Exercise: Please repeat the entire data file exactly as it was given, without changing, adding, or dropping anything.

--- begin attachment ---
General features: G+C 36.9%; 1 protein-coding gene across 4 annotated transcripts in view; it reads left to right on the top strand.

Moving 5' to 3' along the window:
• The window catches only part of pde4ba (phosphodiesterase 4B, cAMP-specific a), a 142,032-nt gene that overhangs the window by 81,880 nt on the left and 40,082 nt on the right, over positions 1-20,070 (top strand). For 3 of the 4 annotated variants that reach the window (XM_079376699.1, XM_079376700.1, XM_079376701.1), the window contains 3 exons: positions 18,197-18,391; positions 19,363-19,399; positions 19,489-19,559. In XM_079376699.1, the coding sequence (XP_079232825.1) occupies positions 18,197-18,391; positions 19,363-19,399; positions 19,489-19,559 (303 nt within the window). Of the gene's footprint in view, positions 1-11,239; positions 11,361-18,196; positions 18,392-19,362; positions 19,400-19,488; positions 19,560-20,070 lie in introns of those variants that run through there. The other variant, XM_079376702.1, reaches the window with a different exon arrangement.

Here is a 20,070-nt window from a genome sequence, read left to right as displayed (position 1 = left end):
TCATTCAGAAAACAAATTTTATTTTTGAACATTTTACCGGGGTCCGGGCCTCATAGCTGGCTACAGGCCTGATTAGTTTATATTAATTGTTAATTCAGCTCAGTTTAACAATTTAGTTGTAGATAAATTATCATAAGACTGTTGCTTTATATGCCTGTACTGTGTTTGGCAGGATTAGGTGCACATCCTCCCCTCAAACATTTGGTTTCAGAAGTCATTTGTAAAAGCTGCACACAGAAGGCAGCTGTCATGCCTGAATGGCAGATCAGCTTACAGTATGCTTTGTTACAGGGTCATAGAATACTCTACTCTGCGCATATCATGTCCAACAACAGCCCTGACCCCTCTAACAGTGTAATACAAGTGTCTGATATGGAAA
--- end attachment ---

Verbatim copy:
General features: G+C 36.9%; 1 protein-coding gene across 4 annotated transcripts in view; it reads left to right on the top strand.

Moving 5' to 3' along the window:
• The window catches only part of pde4ba (phosphodiesterase 4B, cAMP-specific a), a 142,032-nt gene that overhangs the window by 81,880 nt on the left and 40,082 nt on the right, over positions 1-20,070 (top strand). For 3 of the 4 annotated variants that reach the window (XM_079376699.1, XM_079376700.1, XM_079376701.1), the window contains 3 exons: positions 18,197-18,391; positions 19,363-19,399; positions 19,489-19,559. In XM_079376699.1, the coding sequence (XP_079232825.1) occupies positions 18,197-18,391; positions 19,363-19,399; positions 19,489-19,559 (303 nt within the window). Of the gene's footprint in view, positions 1-11,239; positions 11,361-18,196; positions 18,392-19,362; positions 19,400-19,488; positions 19,560-20,070 lie in introns of those variants that run through there. The other variant, XM_079376702.1, reaches the window with a different exon arrangement.

Here is a 20,070-nt window from a genome sequence, read left to right as displayed (position 1 = left end):
TCATTCAGAAAACAAATTTTATTTTTGAACATTTTACCGGGGTCCGGGCCTCATAGCTGGCTACAGGCCTGATTAGTTTATATTAATTGTTAATTCAGCTCAGTTTAACAATTTAGTTGTAGATAAATTATCATAAGACTGTTGCTTTATATGCCTGTACTGTGTTTGGCAGGATTAGGTGCACATCCTCCCCTCAAACATTTGGTTTCAGAAGTCATTTGTAAAAGCTGCACACAGAAGGCAGCTGTCATGCCTGAATGGCAGATCAGCTTACAGTATGCTTTGTTACAGGGTCATAGAATACTCTACTCTGCGCATATCATGTCCAACAACAGCCCTGACCCCTCTAACAGTGTAATACAAGTGTCTGATATGGAAA